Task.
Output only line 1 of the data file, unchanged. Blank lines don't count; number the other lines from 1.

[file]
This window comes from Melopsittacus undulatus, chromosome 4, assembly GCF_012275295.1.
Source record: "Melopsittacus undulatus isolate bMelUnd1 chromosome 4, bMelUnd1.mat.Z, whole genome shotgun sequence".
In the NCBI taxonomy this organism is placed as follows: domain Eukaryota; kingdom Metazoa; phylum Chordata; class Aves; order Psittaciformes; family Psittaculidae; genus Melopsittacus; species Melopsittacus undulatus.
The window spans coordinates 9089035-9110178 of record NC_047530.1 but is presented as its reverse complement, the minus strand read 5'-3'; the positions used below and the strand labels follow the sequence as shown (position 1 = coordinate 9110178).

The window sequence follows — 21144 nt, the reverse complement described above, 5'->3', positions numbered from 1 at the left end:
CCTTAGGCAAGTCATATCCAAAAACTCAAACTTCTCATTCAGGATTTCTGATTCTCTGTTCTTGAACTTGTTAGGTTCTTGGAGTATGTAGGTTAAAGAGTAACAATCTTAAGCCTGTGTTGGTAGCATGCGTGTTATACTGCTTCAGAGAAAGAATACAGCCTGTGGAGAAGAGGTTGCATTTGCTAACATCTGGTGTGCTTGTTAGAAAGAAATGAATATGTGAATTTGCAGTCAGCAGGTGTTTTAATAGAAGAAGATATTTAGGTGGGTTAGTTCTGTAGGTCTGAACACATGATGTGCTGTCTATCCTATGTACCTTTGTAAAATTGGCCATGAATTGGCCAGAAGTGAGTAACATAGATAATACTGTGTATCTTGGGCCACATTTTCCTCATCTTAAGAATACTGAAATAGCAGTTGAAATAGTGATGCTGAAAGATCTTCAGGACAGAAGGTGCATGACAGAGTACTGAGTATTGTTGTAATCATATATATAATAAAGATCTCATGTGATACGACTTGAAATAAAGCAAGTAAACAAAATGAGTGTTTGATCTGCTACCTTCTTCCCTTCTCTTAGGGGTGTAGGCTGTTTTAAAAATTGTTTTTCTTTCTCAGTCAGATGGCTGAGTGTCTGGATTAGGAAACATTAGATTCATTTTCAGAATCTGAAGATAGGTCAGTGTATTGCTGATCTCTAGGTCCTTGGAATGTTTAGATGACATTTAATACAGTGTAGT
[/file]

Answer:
This window comes from Melopsittacus undulatus, chromosome 4, assembly GCF_012275295.1.